Someone should’ve warned him, but they didn’t.  He kept thinking back to the story of a vagabond who came in dirty and smelly to a prim and proper church who was asked by the preacher after the service to “Go home and pray, and ask God what he thinks you should wear when you come into this church.”  When he showed up the next week dirty and smelly again, he was reminded, “I thought I asked you to pray and ask God about what you should wear when you come to this church,” to which the vagabond replied, “I did, and God said he didn’t have any idea, said he’d never set foot in this church.”

So on the third separate resolution about banning homosexuals from some part of church participation, he asked to be recognized and spoke – not about homosexuality, but about Christianity - the good news of god’s presence, grace, love and mercy - and how any message we send to anyone should at its heart be about that, and how a “no” vote wasn’t a “yes” for anything but a “no” against clothing ourselves in our faith and speaking of anything other than the gospel.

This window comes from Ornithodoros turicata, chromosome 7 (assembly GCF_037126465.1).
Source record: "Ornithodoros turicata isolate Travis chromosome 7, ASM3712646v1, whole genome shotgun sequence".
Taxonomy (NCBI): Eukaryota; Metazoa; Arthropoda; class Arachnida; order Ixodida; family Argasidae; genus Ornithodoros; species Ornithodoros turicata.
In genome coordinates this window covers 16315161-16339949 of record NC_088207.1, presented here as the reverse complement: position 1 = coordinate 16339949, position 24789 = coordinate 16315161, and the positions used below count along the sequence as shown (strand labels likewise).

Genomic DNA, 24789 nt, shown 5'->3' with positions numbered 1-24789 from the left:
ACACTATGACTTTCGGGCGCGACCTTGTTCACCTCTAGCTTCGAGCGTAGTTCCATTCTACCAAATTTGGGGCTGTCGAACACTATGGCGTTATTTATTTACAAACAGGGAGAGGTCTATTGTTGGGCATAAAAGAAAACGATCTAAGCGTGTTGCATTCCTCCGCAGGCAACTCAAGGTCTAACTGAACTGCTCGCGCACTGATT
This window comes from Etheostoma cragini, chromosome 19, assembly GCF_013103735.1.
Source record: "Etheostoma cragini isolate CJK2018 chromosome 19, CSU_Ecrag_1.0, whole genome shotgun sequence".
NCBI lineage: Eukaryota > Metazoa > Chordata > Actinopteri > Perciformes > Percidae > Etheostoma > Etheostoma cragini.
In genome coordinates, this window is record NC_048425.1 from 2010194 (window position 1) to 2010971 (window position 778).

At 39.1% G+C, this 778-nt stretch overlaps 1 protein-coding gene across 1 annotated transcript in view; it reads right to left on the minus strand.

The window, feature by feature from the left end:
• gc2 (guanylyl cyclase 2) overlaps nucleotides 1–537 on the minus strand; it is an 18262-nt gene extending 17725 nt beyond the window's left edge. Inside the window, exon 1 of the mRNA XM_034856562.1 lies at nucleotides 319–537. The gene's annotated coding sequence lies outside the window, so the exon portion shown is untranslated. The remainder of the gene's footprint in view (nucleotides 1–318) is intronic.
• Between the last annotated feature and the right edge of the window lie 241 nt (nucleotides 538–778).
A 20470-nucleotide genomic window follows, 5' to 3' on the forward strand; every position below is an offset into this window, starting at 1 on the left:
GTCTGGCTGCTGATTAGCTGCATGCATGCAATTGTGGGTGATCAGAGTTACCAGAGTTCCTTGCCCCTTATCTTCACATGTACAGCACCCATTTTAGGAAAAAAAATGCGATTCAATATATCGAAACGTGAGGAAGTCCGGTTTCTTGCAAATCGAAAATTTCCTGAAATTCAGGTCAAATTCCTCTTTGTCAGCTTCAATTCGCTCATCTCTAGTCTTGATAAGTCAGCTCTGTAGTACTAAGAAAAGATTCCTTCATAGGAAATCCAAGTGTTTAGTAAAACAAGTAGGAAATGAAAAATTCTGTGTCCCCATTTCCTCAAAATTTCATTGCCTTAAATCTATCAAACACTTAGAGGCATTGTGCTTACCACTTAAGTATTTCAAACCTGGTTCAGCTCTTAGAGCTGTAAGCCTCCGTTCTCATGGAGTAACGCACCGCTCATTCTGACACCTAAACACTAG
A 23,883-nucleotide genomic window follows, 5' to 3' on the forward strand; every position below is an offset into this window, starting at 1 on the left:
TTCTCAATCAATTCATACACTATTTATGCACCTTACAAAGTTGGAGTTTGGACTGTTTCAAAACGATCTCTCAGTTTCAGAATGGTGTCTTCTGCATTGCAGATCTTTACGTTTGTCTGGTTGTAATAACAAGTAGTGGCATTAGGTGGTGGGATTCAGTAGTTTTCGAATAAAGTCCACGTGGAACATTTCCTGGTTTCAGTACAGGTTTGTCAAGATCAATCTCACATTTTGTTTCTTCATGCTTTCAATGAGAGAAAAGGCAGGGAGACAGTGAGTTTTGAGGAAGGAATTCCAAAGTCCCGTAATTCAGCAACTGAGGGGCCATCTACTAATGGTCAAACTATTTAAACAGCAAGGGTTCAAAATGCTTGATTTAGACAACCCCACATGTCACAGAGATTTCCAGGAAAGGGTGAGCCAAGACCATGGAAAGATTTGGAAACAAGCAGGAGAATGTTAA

Maybe it was just his imagination, but he thought the vote after he spoke was at least 575-25 in favor of the resolution he'd opposed, compared to the 580-20 in favor of the other two.

Reading Frederick Buechner talking about Job this week reminded me of that story.  Job can only hang his head when God in the whirlwind asks: “Who darkens counsel by words without knowledge?”  And so should we hang our heads too.  We sow this wind and reap this whirlwind with him.  We all trade in “words without knowledge,” don’t we, when we talk for God, when we quote scripture for a moral code or try to speak to someone’s darkness that we’ve never encountered. 

“Words without knowledge” is a simple concept, but it is enormous; it’s everywhere, and it’s in so many of our beliefs.  “Words without knowledge,” is anything - scripture, creed, doctrine, opinion, argument - anything not grounded in experience.  Albert Einstein puts its much better than me, “Information is not knowledge. The only source of knowledge is experience.”  The only part of me that resists that universal truth is not my faith, it’s my ego.